Hans-Georg Gadamer on Education, Poetry, and History: Applied Hermeneutics

By Dieter Misgeld; Graeme Nicholson et al. | Go to book overview

Chapter 12
INTERVIEW: THE 1920s, 1930s, AND THE PRESENT: NATIONAL SOCIALISM, GERMAN HISTORY, AND GERMAN CULTURE.

The two interviews underlying this text both took place in Heidelberg, on July 2 and 4, 1986. Translated by the editors. The quotation at the end comes from the address entitled 'Von Lehrenden und Lernenden,' delivered on the occasion of Gadamer's receipt of the Jaspers Prize in 1986. It has been published under this title in Das Erbe Europas,' Frankfurt 1989, Suhrkamp. 158-65. The quoted and translated passage is from page 158.

QUESTION. In this last interview, we would like to turn to a different topic, and a difficult one at that. We would like to raise with you some questions regarding the nineteen twenties. We might put the question this way: It is common to see the 1920s treated in the outside world, in North America, for instance, as merely a kind of preparatory stage to the National Socialist experience of the 1930s. We are wondering if you would comment on that optic regarding the 1920s. And secondly, we might ask if you have comments on the different social currents that might have divided the intellectuals among each other or separated the intellectuals from the society at large in the 1920s. Perhaps you would care to comment on either of those points?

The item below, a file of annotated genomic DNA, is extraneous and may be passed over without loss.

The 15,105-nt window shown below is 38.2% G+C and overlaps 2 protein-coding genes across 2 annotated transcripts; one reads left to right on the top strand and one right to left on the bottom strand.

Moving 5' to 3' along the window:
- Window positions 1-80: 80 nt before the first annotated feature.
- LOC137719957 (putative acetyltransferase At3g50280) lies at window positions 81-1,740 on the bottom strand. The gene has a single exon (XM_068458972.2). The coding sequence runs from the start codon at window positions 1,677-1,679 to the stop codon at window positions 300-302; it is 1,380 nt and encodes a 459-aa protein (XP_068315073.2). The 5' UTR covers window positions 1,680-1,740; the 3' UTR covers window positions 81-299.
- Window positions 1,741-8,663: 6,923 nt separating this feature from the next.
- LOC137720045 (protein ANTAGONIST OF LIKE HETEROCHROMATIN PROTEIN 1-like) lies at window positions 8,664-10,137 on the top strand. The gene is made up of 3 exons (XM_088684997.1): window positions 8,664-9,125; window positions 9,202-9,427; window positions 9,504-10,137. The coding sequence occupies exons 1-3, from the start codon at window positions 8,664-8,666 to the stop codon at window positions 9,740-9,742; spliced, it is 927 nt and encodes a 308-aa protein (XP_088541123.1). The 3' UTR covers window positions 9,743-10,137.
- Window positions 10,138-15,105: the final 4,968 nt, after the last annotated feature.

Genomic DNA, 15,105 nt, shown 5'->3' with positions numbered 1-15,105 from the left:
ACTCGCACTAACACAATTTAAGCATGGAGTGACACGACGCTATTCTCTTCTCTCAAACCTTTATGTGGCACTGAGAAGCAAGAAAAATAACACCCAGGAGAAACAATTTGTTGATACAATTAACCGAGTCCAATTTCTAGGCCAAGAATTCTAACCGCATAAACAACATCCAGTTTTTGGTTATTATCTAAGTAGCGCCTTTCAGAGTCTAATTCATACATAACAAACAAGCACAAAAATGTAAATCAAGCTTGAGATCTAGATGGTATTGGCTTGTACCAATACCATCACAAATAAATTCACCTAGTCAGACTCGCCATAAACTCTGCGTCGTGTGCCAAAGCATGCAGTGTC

GADAMER. Indeed, you are right to draw attention to the confusions of this period. And, in essence, the confusion was this: That the militaristic power of Prussia, which had actually built the German nation, collapsed without warning in 1918, and left us in a situation for which our social structures gave us no preparation. It is true that a democratic republic was constituted. It is true that it had a very well thought out constitution with just one terrible flaw, the Emergency Law that was later used by Hitler. But the confusion was, of course, also between generations, and it is this confusion which is expressed in the infamous legend of the "stab in the back." You can even see that if you think about a figure like the great classical scholar Wilamowitz, the teacher of Werner Jaeger. He was commissioned to inscribe a memorial to the war dead in Berlin and he composed the phrase: invictis victi victuri. This means about as much as "To those who never were defeated -- we who have been conquered shall

-135-

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